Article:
Farpoint Group principal and Network World contributor Craig Mathias said that, given the degree to which consumerization is the driving force even behind enterprise IT these days, the re-naming is probably a step in the right direction, but that doesn’t mean that simply labeling 802.11ax as Wi-Fi 6 tells the whole story.

    “Saying, for example, that a given product is ‘Wi-Fi 6’ just specifies which generation it belongs to, and very little else,” he said. “By analogy, one can purchase a 2019 Ford Edge. But there are also SE, SEL, Titanium, and ST models, and numerous options for each of these trim levels. So saying one has a Ford Edge isn’t really very descriptive at all.”

    A bigger potential issue, Mathias added, is that presenting different Wi-Fi technologies via a simple sequential naming convention can mislead users. 802.11ad and ay are 60GHz standards, with vastly different characteristics and capabilities than 2.4GHz and 5GHz systems. Simply calling them “Wi-Fi 7” makes them sound like the next generation of the same technology, not something that’s fundamentally designed to accomplish different tasks.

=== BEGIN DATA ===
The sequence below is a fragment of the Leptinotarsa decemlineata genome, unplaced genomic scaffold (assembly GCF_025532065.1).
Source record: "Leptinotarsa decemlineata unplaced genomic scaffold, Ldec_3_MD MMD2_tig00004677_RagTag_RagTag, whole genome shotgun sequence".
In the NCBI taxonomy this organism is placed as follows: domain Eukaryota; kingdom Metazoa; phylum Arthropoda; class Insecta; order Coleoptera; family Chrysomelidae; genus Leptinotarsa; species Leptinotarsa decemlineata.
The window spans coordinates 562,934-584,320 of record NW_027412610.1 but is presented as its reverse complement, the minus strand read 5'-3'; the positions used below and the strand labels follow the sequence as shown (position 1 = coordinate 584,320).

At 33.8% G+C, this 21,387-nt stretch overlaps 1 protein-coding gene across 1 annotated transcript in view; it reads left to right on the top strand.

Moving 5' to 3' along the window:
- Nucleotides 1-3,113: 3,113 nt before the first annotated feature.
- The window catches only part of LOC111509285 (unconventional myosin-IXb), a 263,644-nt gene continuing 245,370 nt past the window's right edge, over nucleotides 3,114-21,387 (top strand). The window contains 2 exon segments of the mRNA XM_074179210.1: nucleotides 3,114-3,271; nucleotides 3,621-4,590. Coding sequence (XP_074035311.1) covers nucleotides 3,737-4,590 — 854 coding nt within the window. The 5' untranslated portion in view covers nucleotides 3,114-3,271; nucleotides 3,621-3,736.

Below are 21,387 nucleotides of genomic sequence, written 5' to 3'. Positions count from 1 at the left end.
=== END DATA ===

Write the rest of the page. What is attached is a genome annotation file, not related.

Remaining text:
“A number of potential issues arise if linear numbering is taken to imply ‘better,’” he said.

    The Wi-Fi Alliance says that vendors will be able to incorporate the new naming scheme in their user interfaces. So as mobile users move from access point to access point, their screens will use the new numbering system show the standard that was used to establish the current connection.

    The new terminology will also be applied to the Wi-Fi Alliance’s certification program for wireless products. So, for example, starting next year if a product meets the 802.11ax standard it will receive a Wi-Fi CERTIFIED 6 designation.